Driver’s side drip rail had rusted pretty badly:


Closeup of driver’s side drip rail rust.  This section will need to be rebuilt.  It’s rusted completely through.


A little bit of rust on the roof above the passenger front window:


Rust on both rocker panels:




Floor pan rust.  I’ll await the advice of the body shop on whether this can be repaired or if it would be better to just replace the floor pan.


Closeup of the driver’s side which is in the worst shape:


Little bit of rust in the rear but not so bad:


There’s one place on the car where the seams are too wide.  It’s where the passenger door meets the cowl and the front fender:


As a comparison, look how nicely the driver’s side fits together (also notice some more rust on the corner of the windshield):


Here’s another shot of the gap between the passenger door and the fender:


I did manage to get a good amount of the old undercoating off.  The front wheel wells are looking pretty clean.


I got most of the old undercoating removed from the rear end as well.Scamp-undercarriage-rear-clean

With the rear wheels temporarily installed and this jack wheel on the front, it makes it easy to push the car around and hopefully will facilitate getting the car onto a flatbed to tow to the body shop.


Engine Rebuild

I decided to take the engine to Wholesale Automotive Machine in San Diego.  They had good reviews on Yelp! plus they were nearby.

After dropping the engine off, I left with a great first impression.  The folks there were friendly and genuinely willing to answer all of my questions.  They had no problem with me coming in from time to time to take pictures of the engine during the rebuild process and they were thrilled to work on an old Slant Six 🙂

Here they had just gotten the engine torn apart.


Here’s a bunch of engine parts.


The head has been all cleaned up but hasn’t been machined yet.


Here’s the engine block, all cleaned up.02-slant-six-block-cleaned 03-slant-six-block-cleaned 04-slant-six-block-cleaned

Getting ready to do some work on the cam shaft.  Rocker arm assembly in the foreground.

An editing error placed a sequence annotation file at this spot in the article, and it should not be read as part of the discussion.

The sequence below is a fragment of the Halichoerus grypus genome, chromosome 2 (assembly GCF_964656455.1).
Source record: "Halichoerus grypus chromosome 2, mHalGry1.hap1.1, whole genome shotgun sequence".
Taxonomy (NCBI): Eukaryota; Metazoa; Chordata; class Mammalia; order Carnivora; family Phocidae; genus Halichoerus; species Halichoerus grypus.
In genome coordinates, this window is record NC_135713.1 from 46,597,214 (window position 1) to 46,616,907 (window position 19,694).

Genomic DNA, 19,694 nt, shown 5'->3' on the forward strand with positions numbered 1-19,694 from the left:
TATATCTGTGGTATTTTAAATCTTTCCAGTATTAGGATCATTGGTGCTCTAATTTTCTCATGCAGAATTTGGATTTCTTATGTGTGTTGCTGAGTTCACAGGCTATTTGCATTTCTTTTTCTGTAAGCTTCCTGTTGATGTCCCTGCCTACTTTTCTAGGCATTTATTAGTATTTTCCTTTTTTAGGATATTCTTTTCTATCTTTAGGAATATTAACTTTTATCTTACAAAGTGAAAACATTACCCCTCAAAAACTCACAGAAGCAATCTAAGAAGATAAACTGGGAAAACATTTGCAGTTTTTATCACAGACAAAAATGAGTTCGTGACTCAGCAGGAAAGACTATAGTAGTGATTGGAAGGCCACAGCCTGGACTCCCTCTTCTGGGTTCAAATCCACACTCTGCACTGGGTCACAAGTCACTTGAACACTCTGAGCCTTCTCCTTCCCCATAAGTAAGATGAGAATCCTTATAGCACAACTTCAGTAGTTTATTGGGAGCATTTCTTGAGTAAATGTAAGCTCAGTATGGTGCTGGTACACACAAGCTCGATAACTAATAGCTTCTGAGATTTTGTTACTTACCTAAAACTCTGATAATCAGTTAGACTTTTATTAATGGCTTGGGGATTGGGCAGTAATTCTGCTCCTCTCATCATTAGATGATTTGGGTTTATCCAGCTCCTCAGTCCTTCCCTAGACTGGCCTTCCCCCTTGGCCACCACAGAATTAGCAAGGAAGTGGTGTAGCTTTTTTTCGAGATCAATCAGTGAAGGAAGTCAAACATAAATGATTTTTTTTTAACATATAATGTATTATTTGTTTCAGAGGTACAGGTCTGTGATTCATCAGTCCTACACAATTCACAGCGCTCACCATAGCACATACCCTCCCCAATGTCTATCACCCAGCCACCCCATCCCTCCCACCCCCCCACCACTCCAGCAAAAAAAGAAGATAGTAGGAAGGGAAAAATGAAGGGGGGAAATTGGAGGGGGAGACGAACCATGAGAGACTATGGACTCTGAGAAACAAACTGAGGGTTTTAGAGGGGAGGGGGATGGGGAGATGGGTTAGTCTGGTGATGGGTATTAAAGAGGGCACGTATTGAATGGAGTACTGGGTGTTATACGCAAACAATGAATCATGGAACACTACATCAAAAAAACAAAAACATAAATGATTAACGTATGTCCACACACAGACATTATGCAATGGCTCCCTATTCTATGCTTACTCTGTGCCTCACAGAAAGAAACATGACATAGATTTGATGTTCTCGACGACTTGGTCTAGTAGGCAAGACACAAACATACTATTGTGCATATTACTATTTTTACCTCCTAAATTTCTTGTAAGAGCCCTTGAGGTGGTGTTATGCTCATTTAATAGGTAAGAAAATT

The new pistons arrived!


Preparing to resurface the engine block.  The head (in foreground) will be next.


Letting the machine do the work.  It uses a special “carbonate” bit (expensive sucker.  It’s about the size of a dime and costs $80!).  It takes off a very thin layer with each pass (about 0.003″ or 3 mils).



Brand new valves will be installed.


Here’s a shot of the bearings.  You can see the hole inside the bore where oil comes out to lubricate the crankshaft.


Polishing the cylinder walls.


Block is assembled and painted!


Finally!  They got the engine all put back together and painted Chrysler Blue!  They run it on this machine which turns the crankshaft around 300 – 500 RPM.  This allows them to test oil pressure and also make sure nothing is binding.


Everything checked out OK.  Pistons are 0.060″ oversize.   Compression was 175psi across the board.  Sure looks a ton better than it did a week ago!

The guys at Wholesale Automotive Machine did a fantastic job.  Turnaround time was fast too: about a week and a half from start to finish!

Pulling the engine (and tranny)

We found a couple of good places to attach the chain.  After supporting the bell housing with a floor jack we unbolted the engine from the transmission and removed the two long bolts from the motor mounts.  The engine was now completely free to move.


We carefully began lifting the engine.  The driver’s side motor mount has cleared the body.


With both motor mounts clear, the engine is free to twist.  Mike is guiding it as I continue to raise the hoist, ensuring the engine doesn’t hit anything.


Almost out!




Now we’re bolting the engine to an engine stand so we can take the load off of the hoist.


Although we drained the transmission fluid, there was a lot more still in there and it ran all over the place once we lowered the bell housing to the ground.  Blech!


We unbolted the rear transmission mount and carefully lowered it to the ground.  We had to jack one side of the car up and slid the transmission out from the side of the car.  Here’s a 41-year old grimy a904 transmission.